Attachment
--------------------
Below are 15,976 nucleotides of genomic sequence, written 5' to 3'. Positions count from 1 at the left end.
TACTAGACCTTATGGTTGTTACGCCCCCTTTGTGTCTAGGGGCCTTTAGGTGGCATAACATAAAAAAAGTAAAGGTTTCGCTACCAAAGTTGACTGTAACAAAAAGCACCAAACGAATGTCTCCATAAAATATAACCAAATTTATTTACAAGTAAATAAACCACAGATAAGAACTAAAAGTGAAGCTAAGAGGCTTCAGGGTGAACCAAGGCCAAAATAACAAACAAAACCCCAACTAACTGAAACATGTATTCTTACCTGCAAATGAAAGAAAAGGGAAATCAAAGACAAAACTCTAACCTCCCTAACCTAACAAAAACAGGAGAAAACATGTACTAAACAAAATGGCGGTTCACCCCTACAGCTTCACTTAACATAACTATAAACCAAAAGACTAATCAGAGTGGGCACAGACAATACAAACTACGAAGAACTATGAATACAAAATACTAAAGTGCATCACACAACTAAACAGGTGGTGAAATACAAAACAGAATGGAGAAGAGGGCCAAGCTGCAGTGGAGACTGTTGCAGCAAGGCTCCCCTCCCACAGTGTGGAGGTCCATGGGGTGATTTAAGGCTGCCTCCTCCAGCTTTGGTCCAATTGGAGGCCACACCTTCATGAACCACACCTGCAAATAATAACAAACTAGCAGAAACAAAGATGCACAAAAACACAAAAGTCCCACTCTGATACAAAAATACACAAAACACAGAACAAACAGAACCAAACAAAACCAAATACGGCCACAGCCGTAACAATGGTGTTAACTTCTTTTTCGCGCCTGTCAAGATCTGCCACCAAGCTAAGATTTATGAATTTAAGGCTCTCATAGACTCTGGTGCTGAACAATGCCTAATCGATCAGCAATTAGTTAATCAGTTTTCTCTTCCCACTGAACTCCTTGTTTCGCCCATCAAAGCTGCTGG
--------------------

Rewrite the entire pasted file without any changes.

Below are 15,976 nucleotides of genomic sequence, written 5' to 3'. Positions count from 1 at the left end.
TACTAGACCTTATGGTTGTTACGCCCCCTTTGTGTCTAGGGGCCTTTAGGTGGCATAACATAAAAAAAGTAAAGGTTTCGCTACCAAAGTTGACTGTAACAAAAAGCACCAAACGAATGTCTCCATAAAATATAACCAAATTTATTTACAAGTAAATAAACCACAGATAAGAACTAAAAGTGAAGCTAAGAGGCTTCAGGGTGAACCAAGGCCAAAATAACAAACAAAACCCCAACTAACTGAAACATGTATTCTTACCTGCAAATGAAAGAAAAGGGAAATCAAAGACAAAACTCTAACCTCCCTAACCTAACAAAAACAGGAGAAAACATGTACTAAACAAAATGGCGGTTCACCCCTACAGCTTCACTTAACATAACTATAAACCAAAAGACTAATCAGAGTGGGCACAGACAATACAAACTACGAAGAACTATGAATACAAAATACTAAAGTGCATCACACAACTAAACAGGTGGTGAAATACAAAACAGAATGGAGAAGAGGGCCAAGCTGCAGTGGAGACTGTTGCAGCAAGGCTCCCCTCCCACAGTGTGGAGGTCCATGGGGTGATTTAAGGCTGCCTCCTCCAGCTTTGGTCCAATTGGAGGCCACACCTTCATGAACCACACCTGCAAATAATAACAAACTAGCAGAAACAAAGATGCACAAAAACACAAAAGTCCCACTCTGATACAAAAATACACAAAACACAGAACAAACAGAACCAAACAAAACCAAATACGGCCACAGCCGTAACAATGGTGTTAACTTCTTTTTCGCGCCTGTCAAGATCTGCCACCAAGCTAAGATTTATGAATTTAAGGCTCTCATAGACTCTGGTGCTGAACAATGCCTAATCGATCAGCAATTAGTTAATCAGTTTTCTCTTCCCACTGAACTCCTTGTTTCGCCCATCAAAGCTGCTGG